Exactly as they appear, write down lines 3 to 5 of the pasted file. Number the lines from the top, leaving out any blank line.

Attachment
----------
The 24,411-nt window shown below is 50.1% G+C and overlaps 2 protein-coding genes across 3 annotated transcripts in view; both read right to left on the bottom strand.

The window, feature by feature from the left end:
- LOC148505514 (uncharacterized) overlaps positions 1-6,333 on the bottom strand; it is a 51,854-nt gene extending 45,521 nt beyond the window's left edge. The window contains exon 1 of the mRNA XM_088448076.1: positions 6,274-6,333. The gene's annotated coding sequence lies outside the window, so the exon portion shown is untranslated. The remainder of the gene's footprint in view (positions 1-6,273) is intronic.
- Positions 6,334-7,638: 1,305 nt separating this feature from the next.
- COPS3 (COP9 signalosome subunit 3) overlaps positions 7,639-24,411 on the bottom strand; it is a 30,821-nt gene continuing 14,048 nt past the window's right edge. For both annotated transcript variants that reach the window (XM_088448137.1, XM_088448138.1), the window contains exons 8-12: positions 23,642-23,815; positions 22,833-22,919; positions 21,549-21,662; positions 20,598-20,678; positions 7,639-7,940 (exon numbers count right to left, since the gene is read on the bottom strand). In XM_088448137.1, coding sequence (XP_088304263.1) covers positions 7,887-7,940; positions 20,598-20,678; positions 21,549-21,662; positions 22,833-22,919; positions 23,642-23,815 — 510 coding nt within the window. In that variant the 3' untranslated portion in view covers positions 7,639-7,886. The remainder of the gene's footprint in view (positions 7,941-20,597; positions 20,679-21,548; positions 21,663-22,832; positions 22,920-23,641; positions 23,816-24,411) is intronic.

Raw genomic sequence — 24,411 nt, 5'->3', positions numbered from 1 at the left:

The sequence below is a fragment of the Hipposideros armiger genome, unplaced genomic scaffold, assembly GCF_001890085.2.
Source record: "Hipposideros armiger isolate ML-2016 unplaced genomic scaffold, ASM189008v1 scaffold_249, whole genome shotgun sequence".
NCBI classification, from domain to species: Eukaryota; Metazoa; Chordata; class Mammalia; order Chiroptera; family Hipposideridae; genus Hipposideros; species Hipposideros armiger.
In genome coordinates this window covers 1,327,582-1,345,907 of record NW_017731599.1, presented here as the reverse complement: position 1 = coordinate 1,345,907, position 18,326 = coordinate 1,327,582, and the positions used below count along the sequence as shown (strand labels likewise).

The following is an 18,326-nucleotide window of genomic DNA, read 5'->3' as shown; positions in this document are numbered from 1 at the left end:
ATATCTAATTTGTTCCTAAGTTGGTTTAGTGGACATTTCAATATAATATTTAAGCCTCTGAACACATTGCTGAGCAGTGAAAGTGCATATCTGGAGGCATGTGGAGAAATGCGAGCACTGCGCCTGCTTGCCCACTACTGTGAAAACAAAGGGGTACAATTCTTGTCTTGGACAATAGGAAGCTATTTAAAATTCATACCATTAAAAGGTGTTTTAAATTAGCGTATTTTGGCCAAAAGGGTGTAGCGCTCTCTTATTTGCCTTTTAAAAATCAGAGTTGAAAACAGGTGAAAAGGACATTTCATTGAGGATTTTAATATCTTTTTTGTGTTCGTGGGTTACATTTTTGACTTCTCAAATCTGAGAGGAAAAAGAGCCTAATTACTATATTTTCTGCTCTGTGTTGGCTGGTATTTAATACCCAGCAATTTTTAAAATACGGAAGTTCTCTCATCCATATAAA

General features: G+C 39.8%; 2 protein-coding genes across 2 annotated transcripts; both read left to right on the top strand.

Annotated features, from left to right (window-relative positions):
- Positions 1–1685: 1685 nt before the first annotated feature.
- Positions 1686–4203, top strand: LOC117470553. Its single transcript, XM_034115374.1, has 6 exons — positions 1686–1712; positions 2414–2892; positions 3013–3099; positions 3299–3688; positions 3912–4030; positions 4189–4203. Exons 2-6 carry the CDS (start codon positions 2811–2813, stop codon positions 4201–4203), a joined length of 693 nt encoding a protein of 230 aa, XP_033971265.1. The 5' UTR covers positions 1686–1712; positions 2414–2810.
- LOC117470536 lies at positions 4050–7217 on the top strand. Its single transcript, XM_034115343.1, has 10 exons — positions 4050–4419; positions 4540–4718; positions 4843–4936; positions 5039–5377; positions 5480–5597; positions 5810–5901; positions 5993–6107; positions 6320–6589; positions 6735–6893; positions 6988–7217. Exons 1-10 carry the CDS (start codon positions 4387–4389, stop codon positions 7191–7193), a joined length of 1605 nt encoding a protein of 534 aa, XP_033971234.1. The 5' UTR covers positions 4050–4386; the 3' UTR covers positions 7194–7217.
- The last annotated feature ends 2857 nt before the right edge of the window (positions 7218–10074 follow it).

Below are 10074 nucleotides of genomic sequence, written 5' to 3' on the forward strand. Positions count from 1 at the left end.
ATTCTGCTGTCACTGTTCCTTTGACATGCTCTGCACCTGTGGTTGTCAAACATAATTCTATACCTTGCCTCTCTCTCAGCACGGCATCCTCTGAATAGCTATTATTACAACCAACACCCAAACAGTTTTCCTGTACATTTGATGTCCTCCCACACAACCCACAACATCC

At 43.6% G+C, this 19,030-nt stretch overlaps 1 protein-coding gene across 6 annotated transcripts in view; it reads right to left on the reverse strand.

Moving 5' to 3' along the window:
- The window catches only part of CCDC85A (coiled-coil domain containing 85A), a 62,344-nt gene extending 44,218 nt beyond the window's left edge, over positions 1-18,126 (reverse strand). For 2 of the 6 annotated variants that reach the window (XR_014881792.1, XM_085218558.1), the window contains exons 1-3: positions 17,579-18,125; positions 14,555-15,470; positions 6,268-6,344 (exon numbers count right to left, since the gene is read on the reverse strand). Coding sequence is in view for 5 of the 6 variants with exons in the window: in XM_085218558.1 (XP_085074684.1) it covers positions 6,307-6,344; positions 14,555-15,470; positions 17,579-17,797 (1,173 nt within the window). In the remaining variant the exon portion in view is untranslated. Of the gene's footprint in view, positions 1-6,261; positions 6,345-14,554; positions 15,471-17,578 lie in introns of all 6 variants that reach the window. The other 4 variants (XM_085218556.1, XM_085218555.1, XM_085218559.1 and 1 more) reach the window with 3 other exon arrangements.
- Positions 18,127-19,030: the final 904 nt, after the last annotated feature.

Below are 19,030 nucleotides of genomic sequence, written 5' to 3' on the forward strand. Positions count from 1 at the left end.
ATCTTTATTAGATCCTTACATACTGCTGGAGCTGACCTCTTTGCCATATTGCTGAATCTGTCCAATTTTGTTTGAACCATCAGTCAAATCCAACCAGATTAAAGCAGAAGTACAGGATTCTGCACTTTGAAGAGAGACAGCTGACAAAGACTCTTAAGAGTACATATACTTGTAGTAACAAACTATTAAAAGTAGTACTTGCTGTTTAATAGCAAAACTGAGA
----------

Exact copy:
- LOC148505514 (uncharacterized) overlaps positions 1-6,333 on the bottom strand; it is a 51,854-nt gene extending 45,521 nt beyond the window's left edge. The window contains exon 1 of the mRNA XM_088448076.1: positions 6,274-6,333. The gene's annotated coding sequence lies outside the window, so the exon portion shown is untranslated. The remainder of the gene's footprint in view (positions 1-6,273) is intronic.
- Positions 6,334-7,638: 1,305 nt separating this feature from the next.
- COPS3 (COP9 signalosome subunit 3) overlaps positions 7,639-24,411 on the bottom strand; it is a 30,821-nt gene continuing 14,048 nt past the window's right edge. For both annotated transcript variants that reach the window (XM_088448137.1, XM_088448138.1), the window contains exons 8-12: positions 23,642-23,815; positions 22,833-22,919; positions 21,549-21,662; positions 20,598-20,678; positions 7,639-7,940 (exon numbers count right to left, since the gene is read on the bottom strand). In XM_088448137.1, coding sequence (XP_088304263.1) covers positions 7,887-7,940; positions 20,598-20,678; positions 21,549-21,662; positions 22,833-22,919; positions 23,642-23,815 — 510 coding nt within the window. In that variant the 3' untranslated portion in view covers positions 7,639-7,886. The remainder of the gene's footprint in view (positions 7,941-20,597; positions 20,679-21,548; positions 21,663-22,832; positions 22,920-23,641; positions 23,816-24,411) is intronic.